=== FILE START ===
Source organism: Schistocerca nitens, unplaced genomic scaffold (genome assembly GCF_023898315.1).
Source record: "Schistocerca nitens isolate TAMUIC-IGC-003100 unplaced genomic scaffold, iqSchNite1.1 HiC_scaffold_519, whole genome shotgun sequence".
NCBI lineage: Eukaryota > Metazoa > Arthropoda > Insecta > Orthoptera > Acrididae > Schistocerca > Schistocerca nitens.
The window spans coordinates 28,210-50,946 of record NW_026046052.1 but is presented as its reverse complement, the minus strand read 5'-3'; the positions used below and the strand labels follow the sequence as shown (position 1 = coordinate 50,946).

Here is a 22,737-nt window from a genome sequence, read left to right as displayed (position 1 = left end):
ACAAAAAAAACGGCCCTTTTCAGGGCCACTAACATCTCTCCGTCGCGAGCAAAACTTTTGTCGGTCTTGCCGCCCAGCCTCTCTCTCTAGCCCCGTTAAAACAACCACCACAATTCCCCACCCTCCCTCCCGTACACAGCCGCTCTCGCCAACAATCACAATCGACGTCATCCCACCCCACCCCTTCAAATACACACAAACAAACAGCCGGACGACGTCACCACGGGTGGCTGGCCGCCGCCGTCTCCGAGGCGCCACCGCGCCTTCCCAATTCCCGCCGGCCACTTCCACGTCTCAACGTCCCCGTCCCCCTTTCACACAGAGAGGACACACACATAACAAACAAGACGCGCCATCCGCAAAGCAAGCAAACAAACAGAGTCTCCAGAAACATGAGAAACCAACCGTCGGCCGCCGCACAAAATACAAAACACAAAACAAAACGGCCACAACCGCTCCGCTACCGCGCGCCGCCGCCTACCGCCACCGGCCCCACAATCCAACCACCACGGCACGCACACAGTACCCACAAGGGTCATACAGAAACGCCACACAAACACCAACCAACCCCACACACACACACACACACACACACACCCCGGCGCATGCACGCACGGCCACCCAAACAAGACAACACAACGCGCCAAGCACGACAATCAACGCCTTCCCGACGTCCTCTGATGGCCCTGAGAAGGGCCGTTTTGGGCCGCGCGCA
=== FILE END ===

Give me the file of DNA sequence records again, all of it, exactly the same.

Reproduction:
Source organism: Schistocerca nitens, unplaced genomic scaffold (genome assembly GCF_023898315.1).
Source record: "Schistocerca nitens isolate TAMUIC-IGC-003100 unplaced genomic scaffold, iqSchNite1.1 HiC_scaffold_519, whole genome shotgun sequence".
NCBI lineage: Eukaryota > Metazoa > Arthropoda > Insecta > Orthoptera > Acrididae > Schistocerca > Schistocerca nitens.
The window spans coordinates 28,210-50,946 of record NW_026046052.1 but is presented as its reverse complement, the minus strand read 5'-3'; the positions used below and the strand labels follow the sequence as shown (position 1 = coordinate 50,946).

Here is a 22,737-nt window from a genome sequence, read left to right as displayed (position 1 = left end):
ACAAAAAAAACGGCCCTTTTCAGGGCCACTAACATCTCTCCGTCGCGAGCAAAACTTTTGTCGGTCTTGCCGCCCAGCCTCTCTCTCTAGCCCCGTTAAAACAACCACCACAATTCCCCACCCTCCCTCCCGTACACAGCCGCTCTCGCCAACAATCACAATCGACGTCATCCCACCCCACCCCTTCAAATACACACAAACAAACAGCCGGACGACGTCACCACGGGTGGCTGGCCGCCGCCGTCTCCGAGGCGCCACCGCGCCTTCCCAATTCCCGCCGGCCACTTCCACGTCTCAACGTCCCCGTCCCCCTTTCACACAGAGAGGACACACACATAACAAACAAGACGCGCCATCCGCAAAGCAAGCAAACAAACAGAGTCTCCAGAAACATGAGAAACCAACCGTCGGCCGCCGCACAAAATACAAAACACAAAACAAAACGGCCACAACCGCTCCGCTACCGCGCGCCGCCGCCTACCGCCACCGGCCCCACAATCCAACCACCACGGCACGCACACAGTACCCACAAGGGTCATACAGAAACGCCACACAAACACCAACCAACCCCACACACACACACACACACACACACACCCCGGCGCATGCACGCACGGCCACCCAAACAAGACAACACAACGCGCCAAGCACGACAATCAACGCCTTCCCGACGTCCTCTGATGGCCCTGAGAAGGGCCGTTTTGGGCCGCGCGCA